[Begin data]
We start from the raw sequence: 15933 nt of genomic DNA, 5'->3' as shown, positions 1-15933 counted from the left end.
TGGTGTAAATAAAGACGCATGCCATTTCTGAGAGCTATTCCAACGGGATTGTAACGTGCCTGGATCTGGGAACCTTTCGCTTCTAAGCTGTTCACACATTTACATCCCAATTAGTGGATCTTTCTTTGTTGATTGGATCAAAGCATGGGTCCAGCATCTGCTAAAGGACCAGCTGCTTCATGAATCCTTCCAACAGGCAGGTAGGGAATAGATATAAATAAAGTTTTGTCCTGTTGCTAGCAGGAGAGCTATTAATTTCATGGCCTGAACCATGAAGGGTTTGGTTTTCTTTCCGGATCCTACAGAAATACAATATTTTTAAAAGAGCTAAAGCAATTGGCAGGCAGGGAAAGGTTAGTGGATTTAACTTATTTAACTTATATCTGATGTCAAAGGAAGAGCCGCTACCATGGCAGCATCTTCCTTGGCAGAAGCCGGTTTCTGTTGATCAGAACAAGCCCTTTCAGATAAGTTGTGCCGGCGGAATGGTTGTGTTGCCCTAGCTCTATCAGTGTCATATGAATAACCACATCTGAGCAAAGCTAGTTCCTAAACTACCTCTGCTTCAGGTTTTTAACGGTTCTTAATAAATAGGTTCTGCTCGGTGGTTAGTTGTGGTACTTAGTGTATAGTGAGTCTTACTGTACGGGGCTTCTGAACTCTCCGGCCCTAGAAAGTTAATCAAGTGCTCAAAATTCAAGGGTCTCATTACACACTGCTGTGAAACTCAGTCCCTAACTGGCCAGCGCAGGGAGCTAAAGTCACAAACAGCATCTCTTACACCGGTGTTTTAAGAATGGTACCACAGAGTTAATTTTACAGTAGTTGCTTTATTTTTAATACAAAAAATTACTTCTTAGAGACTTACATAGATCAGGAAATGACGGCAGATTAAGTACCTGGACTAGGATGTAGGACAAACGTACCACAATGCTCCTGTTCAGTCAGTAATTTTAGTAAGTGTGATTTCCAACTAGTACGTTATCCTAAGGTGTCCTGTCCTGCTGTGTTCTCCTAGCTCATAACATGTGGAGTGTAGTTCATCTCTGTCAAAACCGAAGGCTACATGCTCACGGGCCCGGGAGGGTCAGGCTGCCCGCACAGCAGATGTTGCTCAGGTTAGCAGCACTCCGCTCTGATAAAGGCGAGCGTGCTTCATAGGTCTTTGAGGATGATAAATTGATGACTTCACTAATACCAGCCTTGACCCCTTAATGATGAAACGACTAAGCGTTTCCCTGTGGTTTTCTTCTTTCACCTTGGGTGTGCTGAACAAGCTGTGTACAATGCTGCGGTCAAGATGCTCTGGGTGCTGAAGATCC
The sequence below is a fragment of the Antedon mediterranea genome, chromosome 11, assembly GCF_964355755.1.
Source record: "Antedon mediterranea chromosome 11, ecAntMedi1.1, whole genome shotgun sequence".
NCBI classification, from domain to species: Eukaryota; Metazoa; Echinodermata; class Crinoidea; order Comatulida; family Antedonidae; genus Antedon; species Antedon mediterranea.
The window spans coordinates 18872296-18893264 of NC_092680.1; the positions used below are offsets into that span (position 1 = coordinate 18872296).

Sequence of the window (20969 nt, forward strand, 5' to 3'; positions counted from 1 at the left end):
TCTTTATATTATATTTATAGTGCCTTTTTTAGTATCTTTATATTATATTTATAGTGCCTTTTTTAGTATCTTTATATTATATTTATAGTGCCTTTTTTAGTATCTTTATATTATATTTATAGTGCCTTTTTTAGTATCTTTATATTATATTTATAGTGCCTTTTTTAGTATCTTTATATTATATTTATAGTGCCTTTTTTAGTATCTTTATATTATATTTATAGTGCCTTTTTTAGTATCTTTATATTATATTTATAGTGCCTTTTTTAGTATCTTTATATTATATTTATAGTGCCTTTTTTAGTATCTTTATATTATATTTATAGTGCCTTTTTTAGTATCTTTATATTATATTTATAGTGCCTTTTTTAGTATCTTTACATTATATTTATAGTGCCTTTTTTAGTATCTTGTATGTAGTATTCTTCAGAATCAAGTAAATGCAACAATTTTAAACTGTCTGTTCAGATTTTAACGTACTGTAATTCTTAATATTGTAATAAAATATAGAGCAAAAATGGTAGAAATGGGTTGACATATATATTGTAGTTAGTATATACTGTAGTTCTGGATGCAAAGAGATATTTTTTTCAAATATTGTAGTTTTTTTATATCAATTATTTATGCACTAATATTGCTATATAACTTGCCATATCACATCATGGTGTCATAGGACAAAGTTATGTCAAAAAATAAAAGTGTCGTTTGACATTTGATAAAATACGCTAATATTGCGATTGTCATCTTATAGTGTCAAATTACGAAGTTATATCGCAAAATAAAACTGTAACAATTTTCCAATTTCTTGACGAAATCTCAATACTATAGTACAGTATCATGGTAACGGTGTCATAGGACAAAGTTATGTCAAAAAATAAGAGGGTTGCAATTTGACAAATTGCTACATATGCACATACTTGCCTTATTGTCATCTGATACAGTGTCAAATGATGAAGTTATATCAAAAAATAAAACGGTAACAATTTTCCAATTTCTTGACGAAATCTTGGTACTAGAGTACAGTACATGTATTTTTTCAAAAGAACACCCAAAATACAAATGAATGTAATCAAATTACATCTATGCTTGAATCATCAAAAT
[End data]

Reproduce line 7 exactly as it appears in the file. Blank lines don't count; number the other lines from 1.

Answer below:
Sequence of the window (20969 nt, forward strand, 5' to 3'; positions counted from 1 at the left end):